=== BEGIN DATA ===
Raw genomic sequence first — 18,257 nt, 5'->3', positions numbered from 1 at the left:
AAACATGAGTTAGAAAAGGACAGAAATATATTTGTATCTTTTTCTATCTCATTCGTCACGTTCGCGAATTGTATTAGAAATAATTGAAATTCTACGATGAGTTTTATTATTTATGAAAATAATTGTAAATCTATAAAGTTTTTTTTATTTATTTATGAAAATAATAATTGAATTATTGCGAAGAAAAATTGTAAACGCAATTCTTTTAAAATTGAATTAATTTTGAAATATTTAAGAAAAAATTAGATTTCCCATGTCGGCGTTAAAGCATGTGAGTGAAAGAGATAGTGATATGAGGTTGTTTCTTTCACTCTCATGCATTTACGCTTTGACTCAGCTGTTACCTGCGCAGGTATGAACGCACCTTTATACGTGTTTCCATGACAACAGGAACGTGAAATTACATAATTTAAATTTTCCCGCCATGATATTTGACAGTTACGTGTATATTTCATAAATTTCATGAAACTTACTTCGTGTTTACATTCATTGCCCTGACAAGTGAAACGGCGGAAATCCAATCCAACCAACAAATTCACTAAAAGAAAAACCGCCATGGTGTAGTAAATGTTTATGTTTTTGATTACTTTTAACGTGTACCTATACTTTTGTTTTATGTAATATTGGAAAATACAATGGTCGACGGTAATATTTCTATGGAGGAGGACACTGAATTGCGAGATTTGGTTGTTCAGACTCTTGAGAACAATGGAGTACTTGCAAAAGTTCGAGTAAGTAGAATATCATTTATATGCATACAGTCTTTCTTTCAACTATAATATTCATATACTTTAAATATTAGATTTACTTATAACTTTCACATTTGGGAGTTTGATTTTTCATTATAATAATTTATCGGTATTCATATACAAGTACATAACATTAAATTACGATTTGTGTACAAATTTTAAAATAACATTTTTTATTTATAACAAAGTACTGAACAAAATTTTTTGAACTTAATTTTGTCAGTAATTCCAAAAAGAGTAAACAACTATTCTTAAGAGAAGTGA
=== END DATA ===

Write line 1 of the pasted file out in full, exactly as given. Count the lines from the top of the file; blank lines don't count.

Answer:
Raw genomic sequence first — 18,257 nt, 5'->3', positions numbered from 1 at the left: